Josef Rheinberger

rheinbergerI pinched this beautiful motet in German by Josef Rheinberger (1839-1901) from the Anglican Diaspora forum, but I have my own thoughts about this little-known nineteenth-century composer born in Leichtenstein amidst the soaring Alps.

Bleib bei uns, denn es will Abend werden, und der Tag hat sich geneiget (Abide with us as evening shadows fall and the day has ended).

Rheinberger’s music is certainly classical for his era, easy to play because it is generally so predictable. At least, that is for his organ music. Perhaps this music can be characterised in terms of combining the romantic spirit with classical counterpoint and form. One cannot but think of Mendelssohn, but Rheinberger’s style is definitely personal and lacks the weight and turgidity of Reger. Rheinberger, unlike Reger, Brahms or Beethoven, is not mentioned in connection with the German school of absolute music, opposed to the view that music has to have “meaning” or imitate some other aesthetic reality, but I see him in this tradition.

Does Rheinberger lack inspiration? That is difficult to say, but it has charm, intimacy and beauty. I have downloaded from Youtube a lovely organ concerto, a piano concerto and some chamber music. My music school choir here in Normandy put on Rheinberger’s Stabat Mater last summer.

Rheinberger merits being better known like our own Charles Villiers Stanford in England. I have to admit that Stanford seems to have that much more “punch”, especially in his symphonic works.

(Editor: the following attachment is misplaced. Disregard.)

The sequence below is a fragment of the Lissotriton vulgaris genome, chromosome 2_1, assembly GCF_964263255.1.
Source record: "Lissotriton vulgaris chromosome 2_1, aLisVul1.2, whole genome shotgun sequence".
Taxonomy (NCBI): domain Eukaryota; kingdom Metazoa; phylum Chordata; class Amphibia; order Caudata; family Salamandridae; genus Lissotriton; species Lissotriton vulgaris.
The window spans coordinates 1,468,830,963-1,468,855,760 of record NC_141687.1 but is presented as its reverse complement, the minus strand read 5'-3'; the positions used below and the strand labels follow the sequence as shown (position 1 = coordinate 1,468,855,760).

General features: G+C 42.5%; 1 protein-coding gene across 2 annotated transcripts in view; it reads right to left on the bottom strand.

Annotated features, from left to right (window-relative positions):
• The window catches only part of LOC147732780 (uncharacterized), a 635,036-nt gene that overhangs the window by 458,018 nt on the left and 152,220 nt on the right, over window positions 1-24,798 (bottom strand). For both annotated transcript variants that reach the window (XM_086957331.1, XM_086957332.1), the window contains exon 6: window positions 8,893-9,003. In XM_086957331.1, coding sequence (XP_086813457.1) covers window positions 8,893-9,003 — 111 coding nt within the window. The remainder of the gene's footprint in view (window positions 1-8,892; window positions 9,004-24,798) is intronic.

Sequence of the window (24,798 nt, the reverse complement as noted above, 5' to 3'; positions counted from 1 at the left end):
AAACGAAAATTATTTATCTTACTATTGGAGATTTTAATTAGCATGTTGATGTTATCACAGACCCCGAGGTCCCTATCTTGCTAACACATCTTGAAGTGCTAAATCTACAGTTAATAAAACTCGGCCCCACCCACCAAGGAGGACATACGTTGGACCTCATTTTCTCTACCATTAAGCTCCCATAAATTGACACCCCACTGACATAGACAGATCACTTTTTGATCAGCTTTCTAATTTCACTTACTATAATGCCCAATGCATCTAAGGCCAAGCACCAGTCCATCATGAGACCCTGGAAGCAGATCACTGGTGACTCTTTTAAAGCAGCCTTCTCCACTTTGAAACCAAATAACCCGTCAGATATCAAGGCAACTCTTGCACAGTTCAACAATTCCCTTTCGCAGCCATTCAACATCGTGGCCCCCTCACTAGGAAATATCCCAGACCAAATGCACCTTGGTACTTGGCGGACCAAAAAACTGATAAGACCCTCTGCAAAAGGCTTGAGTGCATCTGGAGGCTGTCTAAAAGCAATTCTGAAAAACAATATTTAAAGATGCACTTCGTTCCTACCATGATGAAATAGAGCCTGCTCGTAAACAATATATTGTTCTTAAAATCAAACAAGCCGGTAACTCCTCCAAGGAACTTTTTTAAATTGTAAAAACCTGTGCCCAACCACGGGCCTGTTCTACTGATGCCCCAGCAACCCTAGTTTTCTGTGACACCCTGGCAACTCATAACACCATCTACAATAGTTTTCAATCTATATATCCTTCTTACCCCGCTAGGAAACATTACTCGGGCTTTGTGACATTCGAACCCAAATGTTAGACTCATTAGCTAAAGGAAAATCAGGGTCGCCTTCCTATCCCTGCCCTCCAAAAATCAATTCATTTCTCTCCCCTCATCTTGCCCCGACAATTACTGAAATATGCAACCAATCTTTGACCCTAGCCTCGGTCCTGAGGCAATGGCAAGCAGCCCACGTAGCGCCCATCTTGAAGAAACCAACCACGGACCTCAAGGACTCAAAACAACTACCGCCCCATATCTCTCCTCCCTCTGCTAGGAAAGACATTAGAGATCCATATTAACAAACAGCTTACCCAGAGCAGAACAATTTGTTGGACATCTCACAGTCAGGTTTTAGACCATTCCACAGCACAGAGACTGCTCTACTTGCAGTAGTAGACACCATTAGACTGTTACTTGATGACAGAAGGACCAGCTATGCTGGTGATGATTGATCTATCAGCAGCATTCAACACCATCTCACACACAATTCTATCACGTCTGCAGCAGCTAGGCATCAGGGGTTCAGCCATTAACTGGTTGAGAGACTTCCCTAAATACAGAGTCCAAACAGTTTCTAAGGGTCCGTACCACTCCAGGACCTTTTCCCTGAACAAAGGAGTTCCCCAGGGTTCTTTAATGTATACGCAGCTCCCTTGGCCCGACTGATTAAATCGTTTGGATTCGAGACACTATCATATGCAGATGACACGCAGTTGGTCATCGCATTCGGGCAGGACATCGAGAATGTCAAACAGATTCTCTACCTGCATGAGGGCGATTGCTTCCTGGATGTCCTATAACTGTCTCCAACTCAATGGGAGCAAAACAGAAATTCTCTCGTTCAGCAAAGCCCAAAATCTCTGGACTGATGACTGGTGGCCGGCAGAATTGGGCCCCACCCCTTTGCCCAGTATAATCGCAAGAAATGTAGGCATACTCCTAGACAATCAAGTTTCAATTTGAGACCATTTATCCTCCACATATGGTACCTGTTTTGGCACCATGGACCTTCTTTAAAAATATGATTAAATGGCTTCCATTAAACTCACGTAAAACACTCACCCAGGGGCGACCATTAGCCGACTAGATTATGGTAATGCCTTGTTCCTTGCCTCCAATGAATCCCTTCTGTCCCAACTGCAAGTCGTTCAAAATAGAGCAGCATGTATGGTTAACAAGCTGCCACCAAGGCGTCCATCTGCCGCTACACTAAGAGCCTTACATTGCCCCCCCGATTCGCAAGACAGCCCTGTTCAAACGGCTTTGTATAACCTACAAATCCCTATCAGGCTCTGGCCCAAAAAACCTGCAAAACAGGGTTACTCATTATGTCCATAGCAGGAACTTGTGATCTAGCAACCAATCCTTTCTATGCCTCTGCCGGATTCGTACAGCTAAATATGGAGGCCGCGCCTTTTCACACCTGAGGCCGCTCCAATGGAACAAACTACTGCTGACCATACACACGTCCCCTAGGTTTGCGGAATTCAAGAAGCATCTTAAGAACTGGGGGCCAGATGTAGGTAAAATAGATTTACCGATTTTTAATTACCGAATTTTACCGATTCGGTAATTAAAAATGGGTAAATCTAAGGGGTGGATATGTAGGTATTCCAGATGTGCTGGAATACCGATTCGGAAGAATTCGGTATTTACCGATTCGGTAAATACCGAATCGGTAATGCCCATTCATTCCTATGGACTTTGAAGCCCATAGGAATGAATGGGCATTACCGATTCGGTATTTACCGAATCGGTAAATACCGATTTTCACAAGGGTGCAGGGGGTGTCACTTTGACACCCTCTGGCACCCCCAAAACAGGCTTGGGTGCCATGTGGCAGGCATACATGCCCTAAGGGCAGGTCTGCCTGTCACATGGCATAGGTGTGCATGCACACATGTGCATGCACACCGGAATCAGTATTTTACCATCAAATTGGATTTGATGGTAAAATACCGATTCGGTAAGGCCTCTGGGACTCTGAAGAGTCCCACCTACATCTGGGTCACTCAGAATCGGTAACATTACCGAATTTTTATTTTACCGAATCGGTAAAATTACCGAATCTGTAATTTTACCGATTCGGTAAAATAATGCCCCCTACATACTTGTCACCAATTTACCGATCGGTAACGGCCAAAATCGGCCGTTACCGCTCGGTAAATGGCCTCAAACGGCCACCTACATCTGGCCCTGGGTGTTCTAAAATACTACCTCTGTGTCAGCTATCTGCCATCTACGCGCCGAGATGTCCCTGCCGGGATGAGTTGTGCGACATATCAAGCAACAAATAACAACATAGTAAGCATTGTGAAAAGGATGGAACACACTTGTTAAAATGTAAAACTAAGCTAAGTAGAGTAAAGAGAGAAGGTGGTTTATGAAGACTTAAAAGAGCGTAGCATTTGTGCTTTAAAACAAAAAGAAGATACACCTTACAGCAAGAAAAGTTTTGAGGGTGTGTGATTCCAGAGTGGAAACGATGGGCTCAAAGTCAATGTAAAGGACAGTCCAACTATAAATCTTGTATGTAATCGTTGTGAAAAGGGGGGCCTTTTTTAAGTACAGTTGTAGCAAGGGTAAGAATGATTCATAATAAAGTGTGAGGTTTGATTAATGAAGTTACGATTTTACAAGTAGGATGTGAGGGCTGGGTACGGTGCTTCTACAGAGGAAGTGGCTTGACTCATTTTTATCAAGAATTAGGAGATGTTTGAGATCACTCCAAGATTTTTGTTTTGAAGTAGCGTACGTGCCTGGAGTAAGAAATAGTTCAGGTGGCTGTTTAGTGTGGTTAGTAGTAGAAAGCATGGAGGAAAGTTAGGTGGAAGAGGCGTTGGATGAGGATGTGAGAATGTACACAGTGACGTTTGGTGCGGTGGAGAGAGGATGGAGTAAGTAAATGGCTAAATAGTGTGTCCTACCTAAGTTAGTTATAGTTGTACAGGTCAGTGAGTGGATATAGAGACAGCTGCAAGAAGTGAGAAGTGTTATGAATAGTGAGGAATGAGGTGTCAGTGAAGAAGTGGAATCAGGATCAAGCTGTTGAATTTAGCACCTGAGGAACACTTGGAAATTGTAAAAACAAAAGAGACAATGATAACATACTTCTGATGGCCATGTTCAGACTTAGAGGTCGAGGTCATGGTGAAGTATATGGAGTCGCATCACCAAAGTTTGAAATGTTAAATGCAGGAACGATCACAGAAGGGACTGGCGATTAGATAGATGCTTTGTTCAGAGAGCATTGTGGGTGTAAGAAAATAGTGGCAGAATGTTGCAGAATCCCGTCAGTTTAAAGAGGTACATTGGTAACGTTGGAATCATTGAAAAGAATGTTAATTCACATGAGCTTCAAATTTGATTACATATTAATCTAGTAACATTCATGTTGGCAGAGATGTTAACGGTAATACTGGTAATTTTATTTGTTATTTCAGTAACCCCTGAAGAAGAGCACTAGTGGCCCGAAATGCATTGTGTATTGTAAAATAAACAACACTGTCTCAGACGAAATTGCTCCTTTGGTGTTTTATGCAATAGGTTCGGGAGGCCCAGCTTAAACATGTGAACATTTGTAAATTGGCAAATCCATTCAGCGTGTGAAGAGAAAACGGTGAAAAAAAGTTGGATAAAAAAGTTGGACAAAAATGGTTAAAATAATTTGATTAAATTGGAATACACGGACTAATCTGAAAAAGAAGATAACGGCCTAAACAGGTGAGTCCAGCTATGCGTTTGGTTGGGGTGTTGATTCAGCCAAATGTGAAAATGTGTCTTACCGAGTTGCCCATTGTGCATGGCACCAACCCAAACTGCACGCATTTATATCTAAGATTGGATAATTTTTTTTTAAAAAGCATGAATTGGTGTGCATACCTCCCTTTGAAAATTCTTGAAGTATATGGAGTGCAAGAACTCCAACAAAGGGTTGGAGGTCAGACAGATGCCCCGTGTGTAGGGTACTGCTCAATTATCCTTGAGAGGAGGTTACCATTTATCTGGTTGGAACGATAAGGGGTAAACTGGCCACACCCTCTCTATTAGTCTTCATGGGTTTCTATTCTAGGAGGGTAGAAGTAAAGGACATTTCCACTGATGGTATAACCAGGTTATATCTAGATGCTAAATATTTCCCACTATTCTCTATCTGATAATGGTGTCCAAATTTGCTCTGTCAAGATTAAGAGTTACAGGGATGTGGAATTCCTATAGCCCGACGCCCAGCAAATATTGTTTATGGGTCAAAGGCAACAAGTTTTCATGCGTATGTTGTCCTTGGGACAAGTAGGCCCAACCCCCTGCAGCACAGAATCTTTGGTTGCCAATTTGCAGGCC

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2 Responses to Josef Rheinberger

  1. Yes – I also made much use of his organ music when learning to play, partly because it was not all that difficult to master, but also because it IS beautiful without being pushy. I have always thought of it as ideal “prayer music.” Which is not to say that more sparkly and dramatic music isn’t also wonderful. But old Rheinberger has his place . . . and, I agree, deserves to be better known!

    • Prayer music? I remember an old anecdote from Dr Francis Jackson (former organist of York Minster) about George Oldroyd who said that he never composed anything without saying a prayer. Dr Jackson, with his priceless wit, said – “Yes, and it sounds like it too“.

      This is the sort of music he composed:

      It doesn’t really seem to “go anywhere”… Fine to keep people shuffling up the isle for Communion in a recollected state. The style seems to draw some inspiration from Palm Court music – which is fine for nice sunny afternoons in St James’ Park. Frankly, I find Oldroyd tiresome.

      Meanwhile, here’s the Ladies Palm Court Orchestra doing a nice performance in London in the 1990’s.

      Here’s another one, The Boulevardier, certainly from the 1920’s and reminds me of Charlie Chaplin helping a mechanic repair a big machine in a factory. Great fun!

      And the real Charlie Chaplin bit (from: 57 min 20 s). I love it!

      * * *

      The Ladies Palm Court Orchestra seems to be an amateur outfit, but I find this stuff rather enjoyable, especially while working or doing chores in the house. Here’s the whole playlist on Youtube. The recording quality leaves a lot to be desired, but it’s fun.

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